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Motorcycle Accidents on Rise as Other Accidents Decline

Posted on in Car Accidents

motorcycle accidentSafety measures and safer driving may have contributed to the decline in number of injuries and deaths involving motor vehicle accidents in the past decade in the U.S., according to the Center for Disease Control and Prevention (CDC). In 2008, reports the CDC, the number of accident-related deaths involving cars and trucks was at the lowest rate in recorded history in the U.S. During the same time period, however, motorcyclist deaths “reached an all-time high, more than doubling between 1999 and 2008,” reports the CDC.

In that decade, more than 34,000 motorcyclists were killed and more than 1.2 million people were taken to the emergency room for a non-fatal injury sustained on a motorcycle. Younger motorcyclists were far more likely to experience an accident than older motorcyclists—the highest rates of both death and injury were among 20-to-24 year-olds, while the next highest age group of death and injury was to 25-to-29 year-olds. The majority of injuries (approximately one-third) were to the leg or foot, though the next highest number of injuries (approximately one-fifth) were to the head or neck. Injuries to the head or neck were likely more severe.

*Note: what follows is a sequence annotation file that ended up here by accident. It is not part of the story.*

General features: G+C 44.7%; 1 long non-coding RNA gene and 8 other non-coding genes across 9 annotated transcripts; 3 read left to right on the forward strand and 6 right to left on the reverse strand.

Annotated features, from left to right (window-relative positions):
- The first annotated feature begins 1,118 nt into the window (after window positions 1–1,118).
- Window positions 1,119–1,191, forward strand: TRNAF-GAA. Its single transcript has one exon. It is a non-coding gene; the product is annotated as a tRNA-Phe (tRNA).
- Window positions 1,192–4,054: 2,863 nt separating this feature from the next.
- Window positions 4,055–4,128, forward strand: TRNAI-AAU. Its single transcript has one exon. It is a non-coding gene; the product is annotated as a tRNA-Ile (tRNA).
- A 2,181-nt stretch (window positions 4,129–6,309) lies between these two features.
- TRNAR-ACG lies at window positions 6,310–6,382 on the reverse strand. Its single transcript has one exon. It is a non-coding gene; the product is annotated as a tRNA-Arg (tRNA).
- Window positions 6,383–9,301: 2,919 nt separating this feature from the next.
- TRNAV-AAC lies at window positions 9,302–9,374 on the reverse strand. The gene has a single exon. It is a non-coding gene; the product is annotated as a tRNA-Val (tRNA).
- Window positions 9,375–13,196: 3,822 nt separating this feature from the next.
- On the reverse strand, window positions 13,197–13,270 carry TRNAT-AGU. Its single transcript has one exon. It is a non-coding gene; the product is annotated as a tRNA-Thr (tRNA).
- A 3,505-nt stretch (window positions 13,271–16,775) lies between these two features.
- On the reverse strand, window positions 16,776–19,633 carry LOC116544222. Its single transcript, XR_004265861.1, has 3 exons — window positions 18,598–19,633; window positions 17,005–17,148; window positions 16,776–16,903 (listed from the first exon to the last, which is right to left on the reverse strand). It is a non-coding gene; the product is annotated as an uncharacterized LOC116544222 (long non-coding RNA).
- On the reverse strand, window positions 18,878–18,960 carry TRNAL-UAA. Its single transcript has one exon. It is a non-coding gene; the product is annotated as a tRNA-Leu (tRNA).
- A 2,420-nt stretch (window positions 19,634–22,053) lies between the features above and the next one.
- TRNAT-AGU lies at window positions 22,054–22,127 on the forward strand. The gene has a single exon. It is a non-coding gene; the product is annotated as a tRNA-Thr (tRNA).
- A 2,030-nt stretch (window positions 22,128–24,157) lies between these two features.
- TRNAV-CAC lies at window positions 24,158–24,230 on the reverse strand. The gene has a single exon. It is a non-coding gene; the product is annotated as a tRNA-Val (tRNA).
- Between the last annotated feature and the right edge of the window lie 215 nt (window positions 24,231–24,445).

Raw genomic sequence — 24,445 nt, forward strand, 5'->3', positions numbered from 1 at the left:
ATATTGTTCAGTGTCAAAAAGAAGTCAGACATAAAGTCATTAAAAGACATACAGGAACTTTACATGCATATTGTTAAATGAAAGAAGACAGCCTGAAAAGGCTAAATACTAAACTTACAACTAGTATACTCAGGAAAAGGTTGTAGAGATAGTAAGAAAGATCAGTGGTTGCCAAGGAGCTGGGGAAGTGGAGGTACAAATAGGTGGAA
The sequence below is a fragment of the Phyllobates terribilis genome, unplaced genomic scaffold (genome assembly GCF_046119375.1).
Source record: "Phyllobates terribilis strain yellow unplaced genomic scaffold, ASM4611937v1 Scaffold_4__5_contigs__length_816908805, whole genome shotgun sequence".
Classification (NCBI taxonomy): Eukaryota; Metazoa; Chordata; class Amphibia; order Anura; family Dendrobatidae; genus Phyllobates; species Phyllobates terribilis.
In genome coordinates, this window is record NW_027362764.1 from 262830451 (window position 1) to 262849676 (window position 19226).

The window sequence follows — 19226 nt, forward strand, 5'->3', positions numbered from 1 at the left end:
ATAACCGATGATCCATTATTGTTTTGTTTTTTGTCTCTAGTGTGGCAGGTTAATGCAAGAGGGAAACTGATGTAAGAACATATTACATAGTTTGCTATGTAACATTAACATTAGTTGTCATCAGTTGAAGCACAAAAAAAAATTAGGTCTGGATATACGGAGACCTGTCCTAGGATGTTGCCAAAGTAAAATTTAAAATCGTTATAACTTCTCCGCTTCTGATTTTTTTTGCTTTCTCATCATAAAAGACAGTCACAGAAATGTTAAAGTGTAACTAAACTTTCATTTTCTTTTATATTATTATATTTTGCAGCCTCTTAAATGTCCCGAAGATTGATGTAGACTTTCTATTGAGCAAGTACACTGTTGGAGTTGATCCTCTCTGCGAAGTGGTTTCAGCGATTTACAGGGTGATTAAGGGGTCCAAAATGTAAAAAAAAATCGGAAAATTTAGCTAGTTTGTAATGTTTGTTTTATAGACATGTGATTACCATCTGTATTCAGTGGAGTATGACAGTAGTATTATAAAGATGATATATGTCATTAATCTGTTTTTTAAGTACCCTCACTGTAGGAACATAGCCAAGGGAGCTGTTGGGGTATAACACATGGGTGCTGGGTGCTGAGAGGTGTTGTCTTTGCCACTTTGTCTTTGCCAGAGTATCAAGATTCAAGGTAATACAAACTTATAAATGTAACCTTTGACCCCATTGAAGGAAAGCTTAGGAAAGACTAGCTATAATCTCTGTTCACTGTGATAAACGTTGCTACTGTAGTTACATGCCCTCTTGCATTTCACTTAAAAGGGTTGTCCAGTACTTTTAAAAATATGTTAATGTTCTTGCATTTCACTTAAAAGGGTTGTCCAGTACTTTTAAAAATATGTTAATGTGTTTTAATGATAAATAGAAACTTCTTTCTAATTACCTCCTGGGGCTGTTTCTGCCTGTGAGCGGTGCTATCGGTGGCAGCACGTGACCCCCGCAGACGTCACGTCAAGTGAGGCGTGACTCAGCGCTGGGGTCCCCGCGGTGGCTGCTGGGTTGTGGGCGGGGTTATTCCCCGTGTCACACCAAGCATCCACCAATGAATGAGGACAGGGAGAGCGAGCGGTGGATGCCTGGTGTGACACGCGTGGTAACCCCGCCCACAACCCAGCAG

Several states have, in recent years, initiated campaigns to make other vehicles on the road more aware of motorcyclists. In more concrete safety measures, many states have enacted helmet laws; wearing a helmet while riding has been proven to be the most effective way of preventing traumatic head injuries. There is no federal law that regulates helmet use nationally, but as of 2012, 19 states and Washington D.C. had universal helmet laws. Only three states had no helmet law at all.

According to BikersRights.com, Illinois is one of the three states that has no helmet use law at all. There is also no fine for riders in Illinois who choose not to wear helmets. Regardless of whether it is against the law, it is always advisable for riders to wear protective gear, according to the CDC.

If you or someone you know has been injured in a motorcycle accident in which you were not at fault, you may be eligible for compensation. Do not go through it alone. Contact an Waukegan accident attorney today.

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